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Compilation Article: Tips to Handle Chores and Household Work

Living with asthma can be difficult. Managing your day to day with asthma, apart from all the added things you need to do as part of asthma management can really add up.

How does asthma impact one’s ability to do household chores?

When one thinks of asthma, what comes to mind is a picture of a person holding their chest and wheezing or having breathlessness and trying to use their inhaler. But asthma goes way beyond that. The various asthma symptoms like wheezing, shortness of breath, tightness in the chest, chronic cough, can also lead to some silent or “not-visible” symptoms like fatigue. This fatigue can get in the way of doing everyday chores and household work.

A lot of the people living with asthma live with allergic asthma, meaning, their asthma is triggered by chemicals and irritants. For those living with asthma, this can pose an added hurdle when it comes to cleaning the house or doing other household chores like laundry, cooking, etc.

Some tips to handle chores and household work

Here are some articles from our advocates providing some tips on managing household chores and work when living with asthma:

While living with asthma may need one to always be mindful of their surroundings, always watch for triggers, and always have their inhaler handy, having a handful of these tips can ensure your living environment is as trigger-free as possible and you’re able to do that by using asthma-friendly cleaning techniques.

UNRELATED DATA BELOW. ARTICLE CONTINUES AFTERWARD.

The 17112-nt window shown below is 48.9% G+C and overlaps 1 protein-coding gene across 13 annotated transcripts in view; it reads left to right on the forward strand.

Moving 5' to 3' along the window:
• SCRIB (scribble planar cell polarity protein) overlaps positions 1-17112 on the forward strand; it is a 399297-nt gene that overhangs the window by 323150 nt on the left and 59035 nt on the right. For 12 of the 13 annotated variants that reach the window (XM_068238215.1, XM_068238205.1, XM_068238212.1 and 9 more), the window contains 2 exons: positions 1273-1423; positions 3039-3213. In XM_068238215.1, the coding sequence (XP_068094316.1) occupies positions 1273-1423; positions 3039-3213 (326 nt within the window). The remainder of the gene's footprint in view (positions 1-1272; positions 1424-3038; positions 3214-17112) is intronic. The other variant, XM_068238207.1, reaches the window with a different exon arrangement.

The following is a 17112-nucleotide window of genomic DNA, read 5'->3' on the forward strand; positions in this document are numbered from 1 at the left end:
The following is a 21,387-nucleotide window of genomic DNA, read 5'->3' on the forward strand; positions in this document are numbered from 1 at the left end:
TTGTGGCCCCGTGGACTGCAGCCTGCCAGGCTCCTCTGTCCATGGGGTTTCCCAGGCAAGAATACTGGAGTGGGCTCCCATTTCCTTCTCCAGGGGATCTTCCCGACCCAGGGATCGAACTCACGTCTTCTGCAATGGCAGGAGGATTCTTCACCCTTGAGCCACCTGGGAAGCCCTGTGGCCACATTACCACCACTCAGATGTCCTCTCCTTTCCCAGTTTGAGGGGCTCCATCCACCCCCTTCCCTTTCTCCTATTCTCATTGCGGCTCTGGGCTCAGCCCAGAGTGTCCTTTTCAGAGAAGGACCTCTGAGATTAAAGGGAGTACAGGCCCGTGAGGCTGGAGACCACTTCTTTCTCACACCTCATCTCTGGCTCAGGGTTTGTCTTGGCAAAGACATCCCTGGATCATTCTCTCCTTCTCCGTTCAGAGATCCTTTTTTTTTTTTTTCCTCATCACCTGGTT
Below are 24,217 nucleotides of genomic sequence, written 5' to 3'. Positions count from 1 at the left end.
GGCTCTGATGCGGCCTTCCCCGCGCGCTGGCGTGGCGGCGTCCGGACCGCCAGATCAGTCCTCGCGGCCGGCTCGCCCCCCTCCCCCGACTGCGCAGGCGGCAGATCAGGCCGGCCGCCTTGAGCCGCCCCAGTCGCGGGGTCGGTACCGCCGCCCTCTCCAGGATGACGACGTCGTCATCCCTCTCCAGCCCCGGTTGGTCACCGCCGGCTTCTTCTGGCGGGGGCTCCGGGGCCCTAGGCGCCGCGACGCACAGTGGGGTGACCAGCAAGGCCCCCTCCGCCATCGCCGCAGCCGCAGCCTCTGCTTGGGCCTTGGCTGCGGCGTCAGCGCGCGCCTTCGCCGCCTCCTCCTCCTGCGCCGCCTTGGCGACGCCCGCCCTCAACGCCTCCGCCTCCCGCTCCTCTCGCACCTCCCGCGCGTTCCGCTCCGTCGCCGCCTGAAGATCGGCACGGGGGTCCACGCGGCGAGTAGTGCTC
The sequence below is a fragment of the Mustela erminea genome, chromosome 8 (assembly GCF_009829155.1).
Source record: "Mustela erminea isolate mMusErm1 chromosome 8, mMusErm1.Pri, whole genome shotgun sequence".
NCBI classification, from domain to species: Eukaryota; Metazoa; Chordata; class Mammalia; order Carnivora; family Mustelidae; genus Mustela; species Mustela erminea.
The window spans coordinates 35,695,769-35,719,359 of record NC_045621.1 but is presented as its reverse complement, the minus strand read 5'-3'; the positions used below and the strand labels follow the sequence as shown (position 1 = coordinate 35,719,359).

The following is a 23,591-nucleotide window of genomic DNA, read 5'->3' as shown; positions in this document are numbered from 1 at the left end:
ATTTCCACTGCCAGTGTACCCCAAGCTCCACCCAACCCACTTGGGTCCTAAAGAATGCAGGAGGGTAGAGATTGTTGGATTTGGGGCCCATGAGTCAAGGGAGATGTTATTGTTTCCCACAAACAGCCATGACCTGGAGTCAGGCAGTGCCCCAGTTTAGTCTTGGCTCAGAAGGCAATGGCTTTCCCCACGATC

Do you have any tips for managing household chores and cleaning when living with asthma?

This article represents the opinions, thoughts, and experiences of the author; none of this content has been paid for by any advertiser. The team does not recommend or endorse any products or treatments discussed herein. Learn more about how we maintain editorial integrity here.


  • JanetH
    5 months ago

    If people can afford it, I highly recommend finding someone you can pay to do cleaning. It is well worth the money. I have a housekeeper come in every other week. She dusts, cleans floors and vacuums, etc. She also is willing to do extra chores for more money, such as washing and rehanging curtains, cleaning walls, vacuuming closet floors. I suggest if you decide on this, clear with your person what type of cleaning products she uses. Also, find someone you trust so that you don’t feel like you have to be in the house when they clean. I can’t. We have an old house, and the dust starts flying, even if I’m not in the room she’s working in. My mother isn’t comfortable leaving the help alone, but if you can trust them, I also suggest that.

  • Leon Lebowitz, RRT moderator
    5 months ago

    Hi JanetH and thanks for joining in the conversation concerning this article. We appreciate you sharing your viewpoint as well as your suggestions. Glad to hear you’ve been able to work this out to your satisfaction as you make every effort to manage and control this condition. Warm regards, Leon (site moderator)

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